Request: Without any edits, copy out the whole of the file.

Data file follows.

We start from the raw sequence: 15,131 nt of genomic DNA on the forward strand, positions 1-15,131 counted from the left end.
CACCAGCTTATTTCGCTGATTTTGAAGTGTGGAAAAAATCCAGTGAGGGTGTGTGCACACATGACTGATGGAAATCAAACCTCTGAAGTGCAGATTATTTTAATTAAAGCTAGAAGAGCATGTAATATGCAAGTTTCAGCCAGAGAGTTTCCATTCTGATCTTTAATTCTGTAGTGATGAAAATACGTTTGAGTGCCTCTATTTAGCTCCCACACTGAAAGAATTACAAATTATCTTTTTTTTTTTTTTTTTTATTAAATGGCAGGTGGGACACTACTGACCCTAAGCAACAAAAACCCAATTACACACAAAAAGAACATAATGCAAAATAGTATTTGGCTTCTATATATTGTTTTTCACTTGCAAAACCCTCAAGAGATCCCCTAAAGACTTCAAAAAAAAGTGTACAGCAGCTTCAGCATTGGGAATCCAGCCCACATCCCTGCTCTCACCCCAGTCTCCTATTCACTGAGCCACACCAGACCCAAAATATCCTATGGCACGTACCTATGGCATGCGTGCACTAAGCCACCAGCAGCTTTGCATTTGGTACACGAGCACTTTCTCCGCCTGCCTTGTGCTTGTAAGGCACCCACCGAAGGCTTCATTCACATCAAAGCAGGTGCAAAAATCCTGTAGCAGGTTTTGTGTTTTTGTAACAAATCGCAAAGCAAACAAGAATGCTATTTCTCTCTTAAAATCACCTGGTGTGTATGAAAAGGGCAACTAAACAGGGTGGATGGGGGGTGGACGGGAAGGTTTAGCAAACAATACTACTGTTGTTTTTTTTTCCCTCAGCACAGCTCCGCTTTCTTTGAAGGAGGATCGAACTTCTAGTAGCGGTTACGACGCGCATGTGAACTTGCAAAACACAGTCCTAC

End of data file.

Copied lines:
We start from the raw sequence: 15,131 nt of genomic DNA on the forward strand, positions 1-15,131 counted from the left end.
CACCAGCTTATTTCGCTGATTTTGAAGTGTGGAAAAAATCCAGTGAGGGTGTGTGCACACATGACTGATGGAAATCAAACCTCTGAAGTGCAGATTATTTTAATTAAAGCTAGAAGAGCATGTAATATGCAAGTTTCAGCCAGAGAGTTTCCATTCTGATCTTTAATTCTGTAGTGATGAAAATACGTTTGAGTGCCTCTATTTAGCTCCCACACTGAAAGAATTACAAATTATCTTTTTTTTTTTTTTTTTTATTAAATGGCAGGTGGGACACTACTGACCCTAAGCAACAAAAACCCAATTACACACAAAAAGAACATAATGCAAAATAGTATTTGGCTTCTATATATTGTTTTTCACTTGCAAAACCCTCAAGAGATCCCCTAAAGACTTCAAAAAAAAGTGTACAGCAGCTTCAGCATTGGGAATCCAGCCCACATCCCTGCTCTCACCCCAGTCTCCTATTCACTGAGCCACACCAGACCCAAAATATCCTATGGCACGTACCTATGGCATGCGTGCACTAAGCCACCAGCAGCTTTGCATTTGGTACACGAGCACTTTCTCCGCCTGCCTTGTGCTTGTAAGGCACCCACCGAAGGCTTCATTCACATCAAAGCAGGTGCAAAAATCCTGTAGCAGGTTTTGTGTTTTTGTAACAAATCGCAAAGCAAACAAGAATGCTATTTCTCTCTTAAAATCACCTGGTGTGTATGAAAAGGGCAACTAAACAGGGTGGATGGGGGGTGGACGGGAAGGTTTAGCAAACAATACTACTGTTGTTTTTTTTTCCCTCAGCACAGCTCCGCTTTCTTTGAAGGAGGATCGAACTTCTAGTAGCGGTTACGACGCGCATGTGAACTTGCAAAACACAGTCCTAC